Gold prices have been on an uptrend in the international markets during June. After consolidating in a narrow range of US $1294 to US $1354 per ounce over the first five months of calendar year 2019, gold prices have given a strong break-out on the upside to mark a five-year high. Gold was trading at US $1384 per ounce in the international markets. In the Indian markets, the price of the August Futures were hovering at Rs 33804 per 10 gram on the Multi-Commodity Exchange. The price was up 2 per cent compared to the previous close. Rising gold prices are expected to benefit investors holding gold in their portfolios. We had written about the risk-reward for gold investors earlier.
Will prices continue to head north?
The prices of gold bounced back in the international markets after the US Federal Reserve decided to leave interest rates unchanged. The US Central Bank made it clear that there is a possibility of cut in key interest rates. This is a clear signal that the interest rates are likely to go down and that makes a strong case for investment in gold.
“We are seeing an upmove of around 12-15 per cent from current levels over the next six months. In the MCX, we could probably hit a level of around Rs 39000 versus the current rate of Rs 33850,” says Pushkaraj Sham Kanitkar, AVP-Technical Research, GEPL Capital.
For Indian investors, gold prices have been in a sideways band for more than five years. Over the past five years, gold exchange traded funds have delivered compounded annual growth of 2.3 per cent. Gold prices in India are influenced by two variables. First is the price of gold in the international market as India imports almost all the gold required. And the second is the currency rate. A weak exchange rate means high gold prices and vice versa.
The increasing geo-political tensions in the middle-east makes many investors look for safe havens. This trend is a positive for gold prices. Increasing tensions on trade wars is detrimental to global growth. In such cases, gold can act as a hedge. In addition to consumption demand, safe haven demand for investment purpose, central bank purchases are expected to increase. “After the 2008 financial crisis, many countries became net buyers from net sellers. Last year (2018), central banks added an incredible 651.5 tonnes of gold to their holdings. This gold buying spree from central banks isn’t just the largest in 47 years, but also the second highest annual total on record (only surpassed in 1967, when central bank gold reserves increased by 1,404 tonnes),” wrote Kishor Narne, head of commodity and currency in Motilal Oswal Financial Services in a recent note published on June 19. He further observes that, “The Central bank’s buying spree may not end soon, but the pace of buying could get a little slow as prices have started to rally recently. Till the time uncertainties related to trade wars remain elevated, it is unlikely that gold prices may witness immediate selling pressure.” Narne expects gold to trade in the range of US $ 1435-1440 on the Comex and Rs 34050 to Rs 34400 in near term.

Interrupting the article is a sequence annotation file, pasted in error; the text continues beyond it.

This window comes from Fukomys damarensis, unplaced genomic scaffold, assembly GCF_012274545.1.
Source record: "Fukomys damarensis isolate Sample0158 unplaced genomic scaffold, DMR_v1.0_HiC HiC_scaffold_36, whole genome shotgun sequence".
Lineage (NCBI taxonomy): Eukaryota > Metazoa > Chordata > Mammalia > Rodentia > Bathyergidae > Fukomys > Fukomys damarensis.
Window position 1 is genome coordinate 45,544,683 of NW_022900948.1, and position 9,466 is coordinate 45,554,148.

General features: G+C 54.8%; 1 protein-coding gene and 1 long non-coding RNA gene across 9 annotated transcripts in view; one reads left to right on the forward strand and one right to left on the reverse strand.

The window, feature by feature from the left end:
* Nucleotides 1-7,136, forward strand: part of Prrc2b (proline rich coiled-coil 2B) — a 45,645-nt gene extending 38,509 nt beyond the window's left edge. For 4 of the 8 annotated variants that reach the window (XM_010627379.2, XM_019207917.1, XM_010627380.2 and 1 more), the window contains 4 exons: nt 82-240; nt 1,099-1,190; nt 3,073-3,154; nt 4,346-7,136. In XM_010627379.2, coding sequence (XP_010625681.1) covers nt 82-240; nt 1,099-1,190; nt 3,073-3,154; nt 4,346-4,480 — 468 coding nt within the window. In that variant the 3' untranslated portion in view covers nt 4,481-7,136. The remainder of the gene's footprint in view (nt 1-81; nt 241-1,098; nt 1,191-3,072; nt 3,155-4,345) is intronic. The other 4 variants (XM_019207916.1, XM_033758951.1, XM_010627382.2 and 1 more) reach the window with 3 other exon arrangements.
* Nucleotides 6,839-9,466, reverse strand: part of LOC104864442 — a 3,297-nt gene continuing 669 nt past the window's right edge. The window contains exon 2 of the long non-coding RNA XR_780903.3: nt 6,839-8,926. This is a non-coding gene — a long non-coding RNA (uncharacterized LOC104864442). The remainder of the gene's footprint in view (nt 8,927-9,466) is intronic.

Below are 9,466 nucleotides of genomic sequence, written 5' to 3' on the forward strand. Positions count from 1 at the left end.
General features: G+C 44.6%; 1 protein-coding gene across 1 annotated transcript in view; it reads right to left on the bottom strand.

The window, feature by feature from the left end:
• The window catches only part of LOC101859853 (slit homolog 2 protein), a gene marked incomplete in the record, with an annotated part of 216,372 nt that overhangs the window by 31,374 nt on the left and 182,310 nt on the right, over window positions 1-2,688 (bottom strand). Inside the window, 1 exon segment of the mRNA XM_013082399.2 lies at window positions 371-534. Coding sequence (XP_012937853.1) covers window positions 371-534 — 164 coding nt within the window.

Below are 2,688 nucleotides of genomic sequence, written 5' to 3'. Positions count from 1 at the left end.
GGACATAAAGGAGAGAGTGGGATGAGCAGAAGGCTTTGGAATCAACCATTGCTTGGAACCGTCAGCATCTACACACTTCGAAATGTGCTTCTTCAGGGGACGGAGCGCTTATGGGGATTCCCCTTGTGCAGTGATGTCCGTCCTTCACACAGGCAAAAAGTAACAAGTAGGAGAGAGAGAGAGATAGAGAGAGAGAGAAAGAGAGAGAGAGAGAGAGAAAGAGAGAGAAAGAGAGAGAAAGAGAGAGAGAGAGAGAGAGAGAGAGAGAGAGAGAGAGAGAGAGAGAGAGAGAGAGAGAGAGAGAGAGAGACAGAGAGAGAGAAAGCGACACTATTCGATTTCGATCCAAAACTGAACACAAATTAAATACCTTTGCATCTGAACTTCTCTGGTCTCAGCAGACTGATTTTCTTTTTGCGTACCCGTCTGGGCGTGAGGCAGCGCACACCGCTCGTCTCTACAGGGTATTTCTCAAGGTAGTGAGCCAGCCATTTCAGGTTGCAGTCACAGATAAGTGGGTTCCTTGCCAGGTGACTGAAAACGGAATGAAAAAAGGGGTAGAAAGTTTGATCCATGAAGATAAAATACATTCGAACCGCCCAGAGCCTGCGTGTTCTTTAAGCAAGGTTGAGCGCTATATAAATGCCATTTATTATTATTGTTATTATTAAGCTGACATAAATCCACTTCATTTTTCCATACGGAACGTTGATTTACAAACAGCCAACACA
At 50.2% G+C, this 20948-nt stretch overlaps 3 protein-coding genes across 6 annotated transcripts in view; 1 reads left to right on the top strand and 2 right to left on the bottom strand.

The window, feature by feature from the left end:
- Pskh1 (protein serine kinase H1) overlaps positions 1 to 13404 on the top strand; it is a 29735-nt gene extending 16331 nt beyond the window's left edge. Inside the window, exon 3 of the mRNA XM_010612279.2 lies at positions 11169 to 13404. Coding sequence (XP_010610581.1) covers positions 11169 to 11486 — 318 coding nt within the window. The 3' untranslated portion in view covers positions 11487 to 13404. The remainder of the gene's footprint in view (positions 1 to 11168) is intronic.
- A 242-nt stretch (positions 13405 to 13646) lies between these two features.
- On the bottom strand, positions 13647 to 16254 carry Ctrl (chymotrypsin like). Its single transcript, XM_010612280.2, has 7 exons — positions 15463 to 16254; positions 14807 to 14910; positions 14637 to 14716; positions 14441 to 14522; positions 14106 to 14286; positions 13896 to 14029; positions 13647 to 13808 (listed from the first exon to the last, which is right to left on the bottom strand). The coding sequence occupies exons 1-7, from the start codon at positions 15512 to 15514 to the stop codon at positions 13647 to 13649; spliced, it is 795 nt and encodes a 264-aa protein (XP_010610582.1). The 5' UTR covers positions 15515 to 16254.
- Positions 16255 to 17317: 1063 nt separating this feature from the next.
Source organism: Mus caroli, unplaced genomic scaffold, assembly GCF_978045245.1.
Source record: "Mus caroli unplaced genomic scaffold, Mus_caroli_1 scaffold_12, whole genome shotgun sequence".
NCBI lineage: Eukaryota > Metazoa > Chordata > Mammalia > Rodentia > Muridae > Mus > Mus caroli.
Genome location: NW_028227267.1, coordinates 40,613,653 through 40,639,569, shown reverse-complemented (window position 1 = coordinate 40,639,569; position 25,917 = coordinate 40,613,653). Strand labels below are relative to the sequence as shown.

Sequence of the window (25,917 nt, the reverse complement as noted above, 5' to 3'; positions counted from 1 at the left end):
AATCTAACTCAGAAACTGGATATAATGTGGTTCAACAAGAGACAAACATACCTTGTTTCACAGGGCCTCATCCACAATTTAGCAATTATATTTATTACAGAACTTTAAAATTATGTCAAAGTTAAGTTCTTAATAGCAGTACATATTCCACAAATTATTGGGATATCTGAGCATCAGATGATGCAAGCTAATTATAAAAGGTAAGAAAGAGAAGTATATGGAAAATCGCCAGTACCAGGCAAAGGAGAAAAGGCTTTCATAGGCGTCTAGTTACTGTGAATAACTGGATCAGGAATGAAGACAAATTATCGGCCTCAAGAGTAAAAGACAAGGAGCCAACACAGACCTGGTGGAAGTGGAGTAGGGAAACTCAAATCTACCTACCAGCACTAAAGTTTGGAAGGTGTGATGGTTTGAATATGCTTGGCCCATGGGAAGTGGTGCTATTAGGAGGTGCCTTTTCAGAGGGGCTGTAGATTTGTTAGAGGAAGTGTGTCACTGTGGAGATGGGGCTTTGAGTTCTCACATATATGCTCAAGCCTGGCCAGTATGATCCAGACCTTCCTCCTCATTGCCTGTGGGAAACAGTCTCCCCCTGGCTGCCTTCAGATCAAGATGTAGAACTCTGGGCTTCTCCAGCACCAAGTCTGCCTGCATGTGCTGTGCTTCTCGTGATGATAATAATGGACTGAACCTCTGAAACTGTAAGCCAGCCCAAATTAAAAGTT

Should you buy now?
Gold has been an integral
part of many Indian portfolios. However, many buy it in jewellery form,
which has its own disadvantages such as risk of theft, storage cost,
purity issues and convertibility to cash at a discount to the market
price of gold. Over the past five years, prices have remained subdued.
However, ignoring gold totally may not be a wise move.
started monetary tightening and we are in a situation where long
duration bonds globally are trading at negative yields. Diversifying our
asset allocation across various assets is important from a risk
management perspective. Gold is an asset class with scarce value, which
will always be perceived as safe heaven,” says George Heber Joseph, CEO
& CIO, ITI Mutual Fund.
Gold ETF and gold sovereign gold bond are better options than the physical gold. Sovereign gold bonds (SGB) not only help you track the gold prices but also pays you interest at the rate of 2.5 per cent a year. The capital gains tax arising on redemption of SGB to an individual has been exempted.
However a point to note is gold does not have any cash-flows of its own,
the way stocks and bonds do. Hence one should avoid going overboard on
gold and restrict investment to a maximum of five to 10 per cent of